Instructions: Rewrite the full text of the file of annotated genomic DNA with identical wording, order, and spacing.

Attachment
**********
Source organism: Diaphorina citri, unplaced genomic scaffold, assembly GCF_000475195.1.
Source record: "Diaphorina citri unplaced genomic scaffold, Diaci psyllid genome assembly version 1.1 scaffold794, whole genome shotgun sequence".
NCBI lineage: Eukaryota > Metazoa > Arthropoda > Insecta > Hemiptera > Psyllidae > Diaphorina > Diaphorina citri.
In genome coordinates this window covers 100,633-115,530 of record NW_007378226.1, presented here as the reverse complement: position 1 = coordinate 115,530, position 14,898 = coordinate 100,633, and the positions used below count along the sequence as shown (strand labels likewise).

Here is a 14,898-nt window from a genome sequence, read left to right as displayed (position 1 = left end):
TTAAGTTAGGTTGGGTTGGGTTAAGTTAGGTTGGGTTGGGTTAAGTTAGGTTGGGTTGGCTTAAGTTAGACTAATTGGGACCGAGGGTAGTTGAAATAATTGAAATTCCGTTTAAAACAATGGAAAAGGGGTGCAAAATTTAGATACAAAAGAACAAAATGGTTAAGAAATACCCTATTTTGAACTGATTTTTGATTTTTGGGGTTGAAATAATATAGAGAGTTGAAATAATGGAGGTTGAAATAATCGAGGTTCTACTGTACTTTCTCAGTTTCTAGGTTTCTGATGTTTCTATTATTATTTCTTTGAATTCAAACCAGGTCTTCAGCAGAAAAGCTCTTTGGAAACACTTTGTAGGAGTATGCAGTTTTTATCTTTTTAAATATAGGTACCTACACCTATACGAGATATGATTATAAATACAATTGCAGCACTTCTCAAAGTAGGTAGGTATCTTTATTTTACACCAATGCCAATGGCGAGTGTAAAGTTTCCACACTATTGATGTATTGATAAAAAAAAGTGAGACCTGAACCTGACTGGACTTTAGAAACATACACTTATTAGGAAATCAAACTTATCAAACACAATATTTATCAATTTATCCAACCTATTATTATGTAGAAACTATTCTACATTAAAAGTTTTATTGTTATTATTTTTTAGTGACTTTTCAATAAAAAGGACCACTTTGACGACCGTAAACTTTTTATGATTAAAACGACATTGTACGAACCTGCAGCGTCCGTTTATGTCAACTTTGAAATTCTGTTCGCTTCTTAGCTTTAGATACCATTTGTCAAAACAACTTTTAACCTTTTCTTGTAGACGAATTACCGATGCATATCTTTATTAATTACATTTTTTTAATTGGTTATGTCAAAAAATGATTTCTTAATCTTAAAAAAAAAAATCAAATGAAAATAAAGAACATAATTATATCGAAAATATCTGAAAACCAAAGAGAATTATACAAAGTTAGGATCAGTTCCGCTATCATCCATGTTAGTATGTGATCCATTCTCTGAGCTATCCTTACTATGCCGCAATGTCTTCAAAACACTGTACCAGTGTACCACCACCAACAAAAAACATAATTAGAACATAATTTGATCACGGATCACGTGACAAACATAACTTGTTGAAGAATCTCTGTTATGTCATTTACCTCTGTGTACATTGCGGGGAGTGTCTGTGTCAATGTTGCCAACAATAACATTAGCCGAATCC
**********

Source organism: Diaphorina citri, unplaced genomic scaffold, assembly GCF_000475195.1.
Source record: "Diaphorina citri unplaced genomic scaffold, Diaci psyllid genome assembly version 1.1 scaffold794, whole genome shotgun sequence".
NCBI lineage: Eukaryota > Metazoa > Arthropoda > Insecta > Hemiptera > Psyllidae > Diaphorina > Diaphorina citri.
In genome coordinates this window covers 100,633-115,530 of record NW_007378226.1, presented here as the reverse complement: position 1 = coordinate 115,530, position 14,898 = coordinate 100,633, and the positions used below count along the sequence as shown (strand labels likewise).

Here is a 14,898-nt window from a genome sequence, read left to right as displayed (position 1 = left end):
TTAAGTTAGGTTGGGTTGGGTTAAGTTAGGTTGGGTTGGGTTAAGTTAGGTTGGGTTGGCTTAAGTTAGACTAATTGGGACCGAGGGTAGTTGAAATAATTGAAATTCCGTTTAAAACAATGGAAAAGGGGTGCAAAATTTAGATACAAAAGAACAAAATGGTTAAGAAATACCCTATTTTGAACTGATTTTTGATTTTTGGGGTTGAAATAATATAGAGAGTTGAAATAATGGAGGTTGAAATAATCGAGGTTCTACTGTACTTTCTCAGTTTCTAGGTTTCTGATGTTTCTATTATTATTTCTTTGAATTCAAACCAGGTCTTCAGCAGAAAAGCTCTTTGGAAACACTTTGTAGGAGTATGCAGTTTTTATCTTTTTAAATATAGGTACCTACACCTATACGAGATATGATTATAAATACAATTGCAGCACTTCTCAAAGTAGGTAGGTATCTTTATTTTACACCAATGCCAATGGCGAGTGTAAAGTTTCCACACTATTGATGTATTGATAAAAAAAAGTGAGACCTGAACCTGACTGGACTTTAGAAACATACACTTATTAGGAAATCAAACTTATCAAACACAATATTTATCAATTTATCCAACCTATTATTATGTAGAAACTATTCTACATTAAAAGTTTTATTGTTATTATTTTTTAGTGACTTTTCAATAAAAAGGACCACTTTGACGACCGTAAACTTTTTATGATTAAAACGACATTGTACGAACCTGCAGCGTCCGTTTATGTCAACTTTGAAATTCTGTTCGCTTCTTAGCTTTAGATACCATTTGTCAAAACAACTTTTAACCTTTTCTTGTAGACGAATTACCGATGCATATCTTTATTAATTACATTTTTTTAATTGGTTATGTCAAAAAATGATTTCTTAATCTTAAAAAAAAAAATCAAATGAAAATAAAGAACATAATTATATCGAAAATATCTGAAAACCAAAGAGAATTATACAAAGTTAGGATCAGTTCCGCTATCATCCATGTTAGTATGTGATCCATTCTCTGAGCTATCCTTACTATGCCGCAATGTCTTCAAAACACTGTACCAGTGTACCACCACCAACAAAAAACATAATTAGAACATAATTTGATCACGGATCACGTGACAAACATAACTTGTTGAAGAATCTCTGTTATGTCATTTACCTCTGTGTACATTGCGGGGAGTGTCTGTGTCAATGTTGCCAACAATAACATTAGCCGAATCC